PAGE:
According to the study, the actuarial analysis FHA used to determine it won’t need a bailout seriously understates its exposure to risk:

  • More FHA mortgages are underwater than the FHA’s analysis identifies, and unemployment is naturally particularly high in areas where FHA borrowers are furthest underwater. Therefore, potential default costs are underestimated.
  • FHA’s analysis relies on house values that are inaccurate. Overvalued houses means the FHA could end up recouping less than expected on defaults.
  • Underwater FHA mortgages that were “streamlined” into new FHA mortgages are not properly accounted for, which further underestimates risk.
  • The FHA got clobbered on a previous no-downpayment assistance program. However, the current homebuyer tax credit can effectively eliminate downpayments on FHA loans, but its analysis doesn’t take this into consideration.

One of the study’s authors, Prof. Andrew Caplin, writes the following on his website:

Rather than looking to structure the markets of the future, they [policymakers] have stumbled along in business as usual mode, waiting for kind fate to save them. It may. Then again, it may not. Either way, this is not a good way to run a business, or a government for that matter.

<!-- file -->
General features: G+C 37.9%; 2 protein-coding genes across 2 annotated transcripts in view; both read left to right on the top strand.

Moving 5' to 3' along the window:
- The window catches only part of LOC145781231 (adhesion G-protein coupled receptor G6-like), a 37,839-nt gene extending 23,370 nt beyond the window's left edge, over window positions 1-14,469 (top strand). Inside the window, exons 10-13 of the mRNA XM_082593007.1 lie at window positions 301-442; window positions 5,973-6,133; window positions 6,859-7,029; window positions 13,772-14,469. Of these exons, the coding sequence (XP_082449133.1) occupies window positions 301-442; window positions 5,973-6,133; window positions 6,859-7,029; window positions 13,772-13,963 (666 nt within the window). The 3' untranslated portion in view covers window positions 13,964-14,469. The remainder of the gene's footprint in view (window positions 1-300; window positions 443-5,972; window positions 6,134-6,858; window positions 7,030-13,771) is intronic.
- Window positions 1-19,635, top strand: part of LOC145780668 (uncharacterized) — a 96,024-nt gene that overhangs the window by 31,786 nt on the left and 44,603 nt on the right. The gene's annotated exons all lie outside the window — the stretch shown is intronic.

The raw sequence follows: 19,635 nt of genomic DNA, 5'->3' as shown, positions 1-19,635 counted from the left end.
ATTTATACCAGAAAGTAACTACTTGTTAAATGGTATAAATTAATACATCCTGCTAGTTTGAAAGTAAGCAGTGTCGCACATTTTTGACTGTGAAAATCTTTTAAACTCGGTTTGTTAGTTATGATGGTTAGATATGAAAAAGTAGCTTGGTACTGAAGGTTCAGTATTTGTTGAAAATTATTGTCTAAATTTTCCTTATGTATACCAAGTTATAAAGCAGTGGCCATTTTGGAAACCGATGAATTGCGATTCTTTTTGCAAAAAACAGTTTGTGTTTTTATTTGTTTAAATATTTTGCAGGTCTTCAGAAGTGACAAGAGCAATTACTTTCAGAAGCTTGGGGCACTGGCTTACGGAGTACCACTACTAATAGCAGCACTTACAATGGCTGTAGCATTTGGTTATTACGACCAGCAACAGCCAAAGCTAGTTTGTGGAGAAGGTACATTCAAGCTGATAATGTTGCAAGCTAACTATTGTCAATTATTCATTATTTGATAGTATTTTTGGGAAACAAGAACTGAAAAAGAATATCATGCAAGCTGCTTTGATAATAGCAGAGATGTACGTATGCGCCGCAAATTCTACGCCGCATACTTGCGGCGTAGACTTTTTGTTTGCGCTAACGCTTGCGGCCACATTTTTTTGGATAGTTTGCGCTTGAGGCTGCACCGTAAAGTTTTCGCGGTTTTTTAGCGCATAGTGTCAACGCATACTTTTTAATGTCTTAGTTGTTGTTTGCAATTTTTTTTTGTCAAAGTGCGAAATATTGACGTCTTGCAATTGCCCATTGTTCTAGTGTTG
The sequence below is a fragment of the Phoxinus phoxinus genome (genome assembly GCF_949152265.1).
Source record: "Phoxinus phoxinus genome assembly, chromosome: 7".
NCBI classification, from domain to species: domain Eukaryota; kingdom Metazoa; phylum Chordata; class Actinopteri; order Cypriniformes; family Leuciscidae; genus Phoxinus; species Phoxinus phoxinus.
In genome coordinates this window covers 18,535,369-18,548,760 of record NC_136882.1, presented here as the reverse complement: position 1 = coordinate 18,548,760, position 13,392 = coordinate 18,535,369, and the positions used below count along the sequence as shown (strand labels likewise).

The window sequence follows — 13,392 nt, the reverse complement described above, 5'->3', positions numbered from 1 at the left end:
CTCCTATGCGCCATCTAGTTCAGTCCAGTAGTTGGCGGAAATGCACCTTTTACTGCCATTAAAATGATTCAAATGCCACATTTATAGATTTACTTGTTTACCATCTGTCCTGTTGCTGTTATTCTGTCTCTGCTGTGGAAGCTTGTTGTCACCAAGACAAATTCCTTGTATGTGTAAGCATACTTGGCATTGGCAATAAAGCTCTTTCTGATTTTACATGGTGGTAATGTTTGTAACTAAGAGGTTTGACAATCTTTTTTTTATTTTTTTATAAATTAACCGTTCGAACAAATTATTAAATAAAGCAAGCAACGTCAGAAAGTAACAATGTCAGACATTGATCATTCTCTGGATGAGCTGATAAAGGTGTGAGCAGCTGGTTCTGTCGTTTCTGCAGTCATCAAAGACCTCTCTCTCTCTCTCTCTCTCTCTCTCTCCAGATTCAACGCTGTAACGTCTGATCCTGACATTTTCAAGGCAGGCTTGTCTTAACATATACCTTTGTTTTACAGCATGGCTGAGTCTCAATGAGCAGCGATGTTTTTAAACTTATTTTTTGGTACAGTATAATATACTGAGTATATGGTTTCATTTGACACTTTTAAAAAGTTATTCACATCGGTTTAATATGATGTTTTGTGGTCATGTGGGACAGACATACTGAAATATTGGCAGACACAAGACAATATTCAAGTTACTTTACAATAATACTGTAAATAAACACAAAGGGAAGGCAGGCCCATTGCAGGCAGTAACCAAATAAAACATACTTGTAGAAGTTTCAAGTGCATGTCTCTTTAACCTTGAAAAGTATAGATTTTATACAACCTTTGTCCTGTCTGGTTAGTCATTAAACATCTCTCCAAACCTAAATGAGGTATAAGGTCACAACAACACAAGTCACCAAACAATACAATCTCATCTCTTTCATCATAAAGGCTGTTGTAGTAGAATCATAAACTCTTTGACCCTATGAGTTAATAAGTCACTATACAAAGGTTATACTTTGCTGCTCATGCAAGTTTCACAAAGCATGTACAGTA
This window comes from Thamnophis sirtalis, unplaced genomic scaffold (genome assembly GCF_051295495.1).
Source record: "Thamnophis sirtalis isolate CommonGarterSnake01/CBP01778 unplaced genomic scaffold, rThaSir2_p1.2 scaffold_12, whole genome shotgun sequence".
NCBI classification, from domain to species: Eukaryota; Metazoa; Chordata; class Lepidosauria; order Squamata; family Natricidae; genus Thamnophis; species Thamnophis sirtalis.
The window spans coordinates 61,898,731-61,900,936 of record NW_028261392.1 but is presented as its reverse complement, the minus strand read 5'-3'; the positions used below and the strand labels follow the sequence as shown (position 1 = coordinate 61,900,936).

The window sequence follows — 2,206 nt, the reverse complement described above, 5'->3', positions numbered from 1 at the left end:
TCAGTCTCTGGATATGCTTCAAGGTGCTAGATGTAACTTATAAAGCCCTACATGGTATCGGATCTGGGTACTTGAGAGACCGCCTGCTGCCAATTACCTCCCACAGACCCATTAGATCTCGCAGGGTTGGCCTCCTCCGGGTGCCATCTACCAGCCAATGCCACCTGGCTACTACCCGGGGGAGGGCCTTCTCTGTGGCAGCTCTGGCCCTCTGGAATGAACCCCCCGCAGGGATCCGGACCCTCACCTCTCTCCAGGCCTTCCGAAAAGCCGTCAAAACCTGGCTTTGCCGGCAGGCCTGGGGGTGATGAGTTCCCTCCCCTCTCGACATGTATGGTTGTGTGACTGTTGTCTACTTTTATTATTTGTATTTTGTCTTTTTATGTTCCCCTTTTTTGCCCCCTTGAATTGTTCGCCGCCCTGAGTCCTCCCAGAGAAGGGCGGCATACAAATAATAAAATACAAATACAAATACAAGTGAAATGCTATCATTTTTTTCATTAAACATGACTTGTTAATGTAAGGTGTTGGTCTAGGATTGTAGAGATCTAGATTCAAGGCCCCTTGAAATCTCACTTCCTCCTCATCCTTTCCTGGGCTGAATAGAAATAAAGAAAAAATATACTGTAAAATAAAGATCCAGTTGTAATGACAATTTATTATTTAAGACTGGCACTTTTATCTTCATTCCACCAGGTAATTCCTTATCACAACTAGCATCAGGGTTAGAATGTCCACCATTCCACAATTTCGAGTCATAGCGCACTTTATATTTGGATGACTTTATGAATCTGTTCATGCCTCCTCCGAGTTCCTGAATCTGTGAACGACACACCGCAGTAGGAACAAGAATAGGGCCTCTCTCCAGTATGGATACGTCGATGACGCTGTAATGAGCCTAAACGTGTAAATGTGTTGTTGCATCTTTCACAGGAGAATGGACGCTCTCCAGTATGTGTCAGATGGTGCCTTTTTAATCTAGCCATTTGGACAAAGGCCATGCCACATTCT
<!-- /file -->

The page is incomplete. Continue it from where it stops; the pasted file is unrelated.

How does he see this story playing out?

My best guess is that it will end with a crash in the housing finance sector, with the federal government forced by popular revulsion at mushrooming losses to remove itself almost entirely from the housing finance equation. The Resolution Trust Corporation will look like an amateur warm-up act…

The bottom line is simple. The continuation of “business as usual” is re-creating the essential problem that made the sub-prime crisis so disastrous. Once again, taxpayers have been forced to subsidize the private purchase of massive amounts of residential housing, and to offer guarantees against future losses, without any effort to reduce costs should their funding help turn some markets around. Warren Buffett made huge profits for his shareholders by investing in under-valued assets. By contrast, our leaders are making massive losses for taxpayers by investing in over-valued assets.

See this essay for more on the problems with housing finance and government intervention.

Sneaky SAFRA

Great column on the Student Aid and Fiscal Responsibility Act by Tim Carney in today’s Washington Examiner. He hits the major points — SAFRA hardly threatens a sudden federal takeover of student lending, but also promises anything but “fiscal reponsibility” — while adding a critical warning: the whole stinkin’ bill could be tacked onto health care reconciliation.

Wow! As if the health care bill isn’t abominable enough on its own…